(5) If the public key answer packet is not given back within a certain interval of time or it is checked that at the step 64 the electronic signature added to the public key answer packet is given by the requested KMS and the content of the packet is interpolated, the host A 71 terminates the process without taking any action. This makes it possible to prevent a malignant host from being feigned to be a target host of the security communication by pretending its own public key and address to correspond with the inquired domain name.

(6) If at the step 64 it is determined that the electronic signature added to the public key answer packet is given by the requested KMS and the content of the packet is not interpolated, the public key inquiry processing unit 243 operates to check the content of the public key answer packet and cache a combination of a domain name, a public key, an electronic signature, and a domain name of the KMS with the signature added thereto in the domain name/public key/electronic signature table 25 (step 65).

(7) The security communication processing unit 276 of the host A 71 operates to start the process for the security communication through the use of the public key acquired by the foregoing process or the public key found at the step 61 (step 66).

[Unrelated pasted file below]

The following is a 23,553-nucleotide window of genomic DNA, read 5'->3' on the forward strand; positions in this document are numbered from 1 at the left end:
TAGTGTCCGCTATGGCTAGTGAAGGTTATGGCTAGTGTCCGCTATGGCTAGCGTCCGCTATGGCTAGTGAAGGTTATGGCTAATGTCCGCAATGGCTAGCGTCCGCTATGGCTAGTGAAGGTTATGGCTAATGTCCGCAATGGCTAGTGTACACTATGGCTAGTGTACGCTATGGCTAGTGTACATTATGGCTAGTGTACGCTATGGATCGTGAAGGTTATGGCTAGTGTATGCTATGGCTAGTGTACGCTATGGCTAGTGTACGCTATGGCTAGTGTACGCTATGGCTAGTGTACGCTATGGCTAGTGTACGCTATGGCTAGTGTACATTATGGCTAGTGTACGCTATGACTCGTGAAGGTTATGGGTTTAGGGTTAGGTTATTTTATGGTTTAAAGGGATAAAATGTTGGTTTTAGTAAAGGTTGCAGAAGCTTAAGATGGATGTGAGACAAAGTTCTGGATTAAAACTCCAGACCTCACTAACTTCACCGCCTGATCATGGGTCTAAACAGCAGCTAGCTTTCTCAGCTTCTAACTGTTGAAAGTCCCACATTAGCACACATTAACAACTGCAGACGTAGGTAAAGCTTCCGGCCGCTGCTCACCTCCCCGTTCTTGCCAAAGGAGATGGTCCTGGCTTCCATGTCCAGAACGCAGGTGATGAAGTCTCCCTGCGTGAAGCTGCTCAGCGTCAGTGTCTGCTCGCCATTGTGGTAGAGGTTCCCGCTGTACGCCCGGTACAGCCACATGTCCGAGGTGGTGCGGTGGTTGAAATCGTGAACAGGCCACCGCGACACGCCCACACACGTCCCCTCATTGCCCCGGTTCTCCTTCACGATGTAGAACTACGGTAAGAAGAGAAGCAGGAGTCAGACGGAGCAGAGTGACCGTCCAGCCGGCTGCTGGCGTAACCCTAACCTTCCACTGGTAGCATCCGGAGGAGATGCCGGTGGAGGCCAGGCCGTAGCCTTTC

The implementation of the foregoing process by the host makes the process for solving the public key more efficient.

According to the foregoing embodiment of the invention, two hosts in the network enables to automatically acquire the corresponding public key to the domain name of the target host through the use of the function-expanded DNS server before starting the security communication. This makes it easier to manage the public key.

According to the foregoing embodiment of the invention, the DNS server specified by the host is served to add the electronic signature to the public key answer packet. This makes it possible to prevent a malignant host from being feigned to be the target host of the security communication by pretending the public key and the address of the malignant host to correspond with the domain name of inquiry.

As set forth above, according to the invention, the program for realizing the present invention is stored in the storage medium such as a FD or CD-ROM and then the program is installed in the DNS server and the host. Further, the present invention is configured to store the program for realizing the invention in the storage medium located in the information processing apparatus connected to the network and copy the program in the storage medium such as a harddisk located in the DNS server and the host through the network, for realizing the invention in the DNS server and the host.

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Classifications
U.S. Classification380/285, 713/171, 380/282
International ClassificationG06F13/00, H04L9/00, H04L12/56, H04L12/28, H04L9/08, H04L29/06, H04L9/32, H04K1/00, G09C1/00, H04L29/12
Cooperative ClassificationH04L61/1511, H04L63/126, H04L63/062, H04L29/12066
European ClassificationH04L63/12B, H04L63/06B, H04L61/15A1, H04L29/12A2A1